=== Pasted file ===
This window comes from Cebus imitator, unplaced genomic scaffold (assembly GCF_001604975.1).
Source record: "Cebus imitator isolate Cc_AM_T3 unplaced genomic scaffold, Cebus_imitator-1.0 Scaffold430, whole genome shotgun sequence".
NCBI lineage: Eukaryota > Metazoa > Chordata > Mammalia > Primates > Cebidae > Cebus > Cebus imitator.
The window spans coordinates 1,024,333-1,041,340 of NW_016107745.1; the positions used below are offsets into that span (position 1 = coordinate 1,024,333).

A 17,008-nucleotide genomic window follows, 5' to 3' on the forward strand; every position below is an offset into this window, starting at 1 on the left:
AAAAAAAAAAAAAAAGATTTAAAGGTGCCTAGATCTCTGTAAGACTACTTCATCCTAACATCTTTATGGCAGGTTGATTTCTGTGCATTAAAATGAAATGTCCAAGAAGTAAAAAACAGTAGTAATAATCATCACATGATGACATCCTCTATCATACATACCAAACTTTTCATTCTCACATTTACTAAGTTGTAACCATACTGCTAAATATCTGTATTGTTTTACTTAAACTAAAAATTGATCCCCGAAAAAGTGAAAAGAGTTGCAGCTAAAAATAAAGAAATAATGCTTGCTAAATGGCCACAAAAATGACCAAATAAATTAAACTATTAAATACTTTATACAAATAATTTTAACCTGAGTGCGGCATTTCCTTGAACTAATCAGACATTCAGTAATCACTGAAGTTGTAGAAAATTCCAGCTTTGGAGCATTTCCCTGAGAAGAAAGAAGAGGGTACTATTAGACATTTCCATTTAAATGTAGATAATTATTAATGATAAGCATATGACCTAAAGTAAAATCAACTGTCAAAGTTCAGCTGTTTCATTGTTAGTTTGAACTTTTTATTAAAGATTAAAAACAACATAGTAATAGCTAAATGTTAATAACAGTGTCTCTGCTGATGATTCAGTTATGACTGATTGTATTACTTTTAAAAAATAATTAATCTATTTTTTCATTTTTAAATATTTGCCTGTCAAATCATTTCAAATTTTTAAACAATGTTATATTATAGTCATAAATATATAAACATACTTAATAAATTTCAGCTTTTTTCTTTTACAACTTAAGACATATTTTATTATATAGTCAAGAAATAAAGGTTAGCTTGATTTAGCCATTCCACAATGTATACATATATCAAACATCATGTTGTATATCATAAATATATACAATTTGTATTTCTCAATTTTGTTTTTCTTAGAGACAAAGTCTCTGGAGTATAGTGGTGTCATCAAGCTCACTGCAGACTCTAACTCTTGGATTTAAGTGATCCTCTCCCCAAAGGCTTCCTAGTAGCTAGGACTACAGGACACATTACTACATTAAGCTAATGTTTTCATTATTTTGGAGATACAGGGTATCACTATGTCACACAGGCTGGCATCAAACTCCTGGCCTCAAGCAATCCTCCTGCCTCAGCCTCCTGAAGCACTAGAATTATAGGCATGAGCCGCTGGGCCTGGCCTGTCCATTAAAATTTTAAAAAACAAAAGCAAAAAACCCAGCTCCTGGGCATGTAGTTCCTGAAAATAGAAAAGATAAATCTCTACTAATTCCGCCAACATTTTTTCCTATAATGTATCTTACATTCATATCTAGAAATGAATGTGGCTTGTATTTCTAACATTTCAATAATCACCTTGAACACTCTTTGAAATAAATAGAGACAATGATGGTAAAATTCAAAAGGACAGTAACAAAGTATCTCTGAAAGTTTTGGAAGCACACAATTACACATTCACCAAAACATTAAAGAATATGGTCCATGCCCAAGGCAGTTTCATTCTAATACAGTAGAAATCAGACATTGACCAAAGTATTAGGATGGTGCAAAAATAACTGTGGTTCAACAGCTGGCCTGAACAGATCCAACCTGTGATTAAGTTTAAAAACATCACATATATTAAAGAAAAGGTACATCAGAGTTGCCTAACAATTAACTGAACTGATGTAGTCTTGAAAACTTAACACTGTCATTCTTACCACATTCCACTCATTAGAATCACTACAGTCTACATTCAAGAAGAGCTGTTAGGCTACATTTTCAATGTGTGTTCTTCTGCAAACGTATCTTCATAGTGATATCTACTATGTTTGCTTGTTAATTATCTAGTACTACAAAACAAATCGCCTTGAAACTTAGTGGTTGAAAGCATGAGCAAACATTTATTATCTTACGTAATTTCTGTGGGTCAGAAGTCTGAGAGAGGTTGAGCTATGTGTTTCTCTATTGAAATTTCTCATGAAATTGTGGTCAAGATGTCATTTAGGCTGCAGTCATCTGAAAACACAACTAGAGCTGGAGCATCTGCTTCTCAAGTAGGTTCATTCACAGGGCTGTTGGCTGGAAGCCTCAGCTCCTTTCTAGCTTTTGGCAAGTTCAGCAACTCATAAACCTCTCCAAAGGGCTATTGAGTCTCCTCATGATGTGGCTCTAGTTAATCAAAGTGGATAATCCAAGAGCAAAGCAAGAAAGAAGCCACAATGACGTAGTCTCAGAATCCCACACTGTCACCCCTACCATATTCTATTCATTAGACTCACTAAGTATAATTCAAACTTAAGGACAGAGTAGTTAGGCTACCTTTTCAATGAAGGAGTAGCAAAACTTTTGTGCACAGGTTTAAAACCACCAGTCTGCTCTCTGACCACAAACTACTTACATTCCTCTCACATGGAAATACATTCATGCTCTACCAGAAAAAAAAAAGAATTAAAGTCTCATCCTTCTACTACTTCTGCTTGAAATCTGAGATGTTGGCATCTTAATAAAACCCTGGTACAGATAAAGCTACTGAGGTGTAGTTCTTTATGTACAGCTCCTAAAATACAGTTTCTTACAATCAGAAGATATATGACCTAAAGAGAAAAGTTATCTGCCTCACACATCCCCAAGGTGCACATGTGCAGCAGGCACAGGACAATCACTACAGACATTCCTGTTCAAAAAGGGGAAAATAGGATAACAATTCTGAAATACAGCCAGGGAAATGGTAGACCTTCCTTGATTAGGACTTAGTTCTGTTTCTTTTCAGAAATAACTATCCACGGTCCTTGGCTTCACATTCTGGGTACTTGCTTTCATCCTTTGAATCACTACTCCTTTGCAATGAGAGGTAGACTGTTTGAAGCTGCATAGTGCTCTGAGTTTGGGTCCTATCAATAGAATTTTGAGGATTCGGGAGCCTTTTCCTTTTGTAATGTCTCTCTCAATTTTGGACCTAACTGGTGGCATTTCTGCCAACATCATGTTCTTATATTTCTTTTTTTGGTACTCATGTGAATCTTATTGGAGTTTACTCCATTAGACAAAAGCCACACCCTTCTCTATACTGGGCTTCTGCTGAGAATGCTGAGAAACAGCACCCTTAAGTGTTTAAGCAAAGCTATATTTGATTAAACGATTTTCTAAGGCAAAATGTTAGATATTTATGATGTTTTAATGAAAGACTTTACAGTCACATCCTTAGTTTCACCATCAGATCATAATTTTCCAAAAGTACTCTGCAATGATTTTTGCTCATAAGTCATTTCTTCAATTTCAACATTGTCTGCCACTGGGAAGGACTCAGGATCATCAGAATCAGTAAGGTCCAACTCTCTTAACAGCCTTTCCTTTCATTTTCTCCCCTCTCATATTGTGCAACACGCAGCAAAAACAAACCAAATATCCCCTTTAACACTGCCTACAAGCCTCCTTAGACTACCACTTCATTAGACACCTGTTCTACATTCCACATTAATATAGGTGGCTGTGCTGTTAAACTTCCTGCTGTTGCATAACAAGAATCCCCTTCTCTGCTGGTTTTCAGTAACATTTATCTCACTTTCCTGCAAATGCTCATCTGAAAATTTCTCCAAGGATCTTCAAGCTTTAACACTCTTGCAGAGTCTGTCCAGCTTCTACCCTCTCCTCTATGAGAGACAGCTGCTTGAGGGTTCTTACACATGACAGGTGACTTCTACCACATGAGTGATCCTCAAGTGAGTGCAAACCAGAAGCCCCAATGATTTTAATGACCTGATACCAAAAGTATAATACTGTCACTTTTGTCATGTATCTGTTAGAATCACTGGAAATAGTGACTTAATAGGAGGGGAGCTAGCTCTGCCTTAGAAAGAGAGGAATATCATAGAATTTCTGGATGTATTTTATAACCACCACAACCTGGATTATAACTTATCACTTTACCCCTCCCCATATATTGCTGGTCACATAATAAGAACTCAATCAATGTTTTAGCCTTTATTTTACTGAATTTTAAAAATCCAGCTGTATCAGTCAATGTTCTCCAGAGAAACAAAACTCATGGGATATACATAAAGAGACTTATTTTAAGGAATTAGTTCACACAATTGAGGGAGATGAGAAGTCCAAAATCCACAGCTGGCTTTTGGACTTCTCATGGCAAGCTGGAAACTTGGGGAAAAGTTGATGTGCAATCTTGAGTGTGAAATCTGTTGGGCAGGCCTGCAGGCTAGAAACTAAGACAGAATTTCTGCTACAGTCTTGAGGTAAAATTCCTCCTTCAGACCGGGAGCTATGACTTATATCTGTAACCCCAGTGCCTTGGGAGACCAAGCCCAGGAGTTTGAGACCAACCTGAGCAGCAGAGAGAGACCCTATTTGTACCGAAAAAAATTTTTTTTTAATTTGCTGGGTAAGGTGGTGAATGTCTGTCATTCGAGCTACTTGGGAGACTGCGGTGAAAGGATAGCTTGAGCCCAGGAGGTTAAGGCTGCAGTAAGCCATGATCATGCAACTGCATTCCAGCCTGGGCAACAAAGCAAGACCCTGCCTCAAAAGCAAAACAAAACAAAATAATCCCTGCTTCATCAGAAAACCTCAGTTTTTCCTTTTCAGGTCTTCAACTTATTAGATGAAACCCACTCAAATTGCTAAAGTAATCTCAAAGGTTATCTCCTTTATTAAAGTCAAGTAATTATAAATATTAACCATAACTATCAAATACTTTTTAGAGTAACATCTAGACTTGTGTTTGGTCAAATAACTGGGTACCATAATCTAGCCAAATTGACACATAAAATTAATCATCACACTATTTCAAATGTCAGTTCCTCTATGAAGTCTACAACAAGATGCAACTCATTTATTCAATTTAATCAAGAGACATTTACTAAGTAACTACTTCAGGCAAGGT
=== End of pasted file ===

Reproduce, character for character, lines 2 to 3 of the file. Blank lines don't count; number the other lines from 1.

Source record: "Cebus imitator isolate Cc_AM_T3 unplaced genomic scaffold, Cebus_imitator-1.0 Scaffold430, whole genome shotgun sequence".
NCBI lineage: Eukaryota > Metazoa > Chordata > Mammalia > Primates > Cebidae > Cebus > Cebus imitator.